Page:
Earth Imaging Journal: Remote Sensing, Satellite Images, Satellite Imagery
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The magnetic field is thought to be generated largely by an ocean of superheated, swirling liquid iron that makes up Earth’s outer core 3,000 km under our feet. The iron ocean generates electrical currents and thus the continuously changing electromagnetic field. Other sources of magnetism come from minerals in Earth’s mantle and crust, while the ionosphere, magnetosphere and oceans also play a role. ESA’s constellation of three Swarm satellites is designed to identify and measure precisely these different magnetic signals.

With launch just a month away, European Space Agency (ESA) engineers begin the delicate task of attaching three identical Swarm satellites onto a rocket for simultaneous release into orbit.

The Swarm satellites and all the equipment needed to prepare them for liftoff arrived at the Plesetsk launch complex in Russia just over three weeks ago. The cargo plane made three round trips to transport the whole shipment, amounting to about 60 tons, from Munich, Germany.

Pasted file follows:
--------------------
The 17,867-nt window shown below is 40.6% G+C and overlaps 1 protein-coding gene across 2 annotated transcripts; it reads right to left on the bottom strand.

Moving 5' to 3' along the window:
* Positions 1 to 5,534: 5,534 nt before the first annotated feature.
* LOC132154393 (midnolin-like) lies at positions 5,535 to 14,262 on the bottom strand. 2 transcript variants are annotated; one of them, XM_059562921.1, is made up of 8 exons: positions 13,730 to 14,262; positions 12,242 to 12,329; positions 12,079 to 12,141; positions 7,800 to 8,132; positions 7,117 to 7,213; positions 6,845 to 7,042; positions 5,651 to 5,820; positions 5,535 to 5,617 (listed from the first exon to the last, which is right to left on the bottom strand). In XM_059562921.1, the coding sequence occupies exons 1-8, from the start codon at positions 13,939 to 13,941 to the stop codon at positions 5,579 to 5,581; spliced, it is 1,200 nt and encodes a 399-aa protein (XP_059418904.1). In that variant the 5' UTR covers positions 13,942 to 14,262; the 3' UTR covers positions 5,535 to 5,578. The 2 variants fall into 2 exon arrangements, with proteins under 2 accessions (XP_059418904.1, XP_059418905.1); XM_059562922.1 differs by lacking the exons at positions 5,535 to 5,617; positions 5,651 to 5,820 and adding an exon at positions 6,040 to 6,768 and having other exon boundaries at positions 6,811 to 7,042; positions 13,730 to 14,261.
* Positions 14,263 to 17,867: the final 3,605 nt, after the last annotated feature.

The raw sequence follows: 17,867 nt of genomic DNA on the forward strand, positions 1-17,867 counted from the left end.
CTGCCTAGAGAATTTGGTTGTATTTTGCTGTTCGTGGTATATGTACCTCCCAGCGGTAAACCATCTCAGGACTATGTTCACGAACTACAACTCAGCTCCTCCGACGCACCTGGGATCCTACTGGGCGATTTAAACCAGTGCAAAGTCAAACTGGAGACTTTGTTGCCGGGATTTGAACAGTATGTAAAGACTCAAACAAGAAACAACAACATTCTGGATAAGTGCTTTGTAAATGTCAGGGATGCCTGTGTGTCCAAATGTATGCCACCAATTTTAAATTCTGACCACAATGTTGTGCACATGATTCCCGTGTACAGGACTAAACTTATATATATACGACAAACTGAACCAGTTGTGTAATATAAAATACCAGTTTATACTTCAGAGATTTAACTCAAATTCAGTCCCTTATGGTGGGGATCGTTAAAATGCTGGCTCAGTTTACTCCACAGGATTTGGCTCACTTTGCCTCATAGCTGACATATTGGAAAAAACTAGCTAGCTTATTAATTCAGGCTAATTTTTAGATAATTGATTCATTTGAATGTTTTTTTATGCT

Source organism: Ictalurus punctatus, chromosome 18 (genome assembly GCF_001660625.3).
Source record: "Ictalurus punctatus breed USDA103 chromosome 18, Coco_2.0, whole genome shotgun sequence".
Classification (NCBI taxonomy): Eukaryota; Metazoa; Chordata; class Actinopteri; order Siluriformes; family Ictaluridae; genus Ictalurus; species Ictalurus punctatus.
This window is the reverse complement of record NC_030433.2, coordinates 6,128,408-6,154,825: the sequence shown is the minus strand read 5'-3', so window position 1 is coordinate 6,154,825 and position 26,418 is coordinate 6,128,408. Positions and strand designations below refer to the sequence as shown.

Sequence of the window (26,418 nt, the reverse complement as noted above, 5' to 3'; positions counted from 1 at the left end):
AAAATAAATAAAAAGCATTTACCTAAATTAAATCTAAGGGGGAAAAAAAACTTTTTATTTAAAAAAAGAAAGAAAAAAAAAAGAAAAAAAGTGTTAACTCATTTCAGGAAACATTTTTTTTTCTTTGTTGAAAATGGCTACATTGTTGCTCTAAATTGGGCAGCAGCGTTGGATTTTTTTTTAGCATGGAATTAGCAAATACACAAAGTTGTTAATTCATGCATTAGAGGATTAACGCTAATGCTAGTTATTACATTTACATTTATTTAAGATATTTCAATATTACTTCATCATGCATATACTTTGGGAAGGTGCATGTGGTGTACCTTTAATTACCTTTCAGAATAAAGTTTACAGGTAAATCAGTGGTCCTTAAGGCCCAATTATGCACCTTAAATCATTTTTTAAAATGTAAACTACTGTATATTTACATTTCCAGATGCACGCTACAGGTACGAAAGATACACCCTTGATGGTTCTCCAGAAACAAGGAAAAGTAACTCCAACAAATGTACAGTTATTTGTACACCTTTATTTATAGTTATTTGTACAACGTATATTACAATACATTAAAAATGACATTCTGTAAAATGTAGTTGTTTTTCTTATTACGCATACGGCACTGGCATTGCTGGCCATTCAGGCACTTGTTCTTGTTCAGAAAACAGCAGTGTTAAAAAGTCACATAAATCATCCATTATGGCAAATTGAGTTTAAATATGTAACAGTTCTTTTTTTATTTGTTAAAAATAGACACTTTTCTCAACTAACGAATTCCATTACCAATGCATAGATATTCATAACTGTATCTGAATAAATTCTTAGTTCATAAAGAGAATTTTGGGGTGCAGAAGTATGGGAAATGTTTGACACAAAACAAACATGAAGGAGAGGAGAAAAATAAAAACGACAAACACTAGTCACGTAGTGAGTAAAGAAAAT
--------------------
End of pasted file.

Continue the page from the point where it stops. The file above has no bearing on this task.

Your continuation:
Since their safe arrival, the three satellites have been unpacked, have undergone various tests to make sure their components work as they should, and have been fueled with Freon 14 and tested for leaks. The valves in the propulsion system also have been tested—which, interestingly, included listening to them with a stethoscope. All this hasn’t only been a technical undertaking, but also a logistical challenge because the three satellites have had to be moved one by one in and out of the fueling hall.

Swarm is ESA’s first constellation of satellites for Earth observation. The design of the satellites isn’t only a result of the instrument package they carry, but also because they have to be compact enough to all fit into the launcher fairing. Equipped with magnetic sensors and flying in carefully selected orbits, the three Swarm satellites will identify and measure, precisely, the different magnetic signals that stem from Earth’s core, mantle, crust, oceans, ionosphere and magnetosphere, which together form our magnetic field.

Image courtesy of ESA/ATG Medialab.

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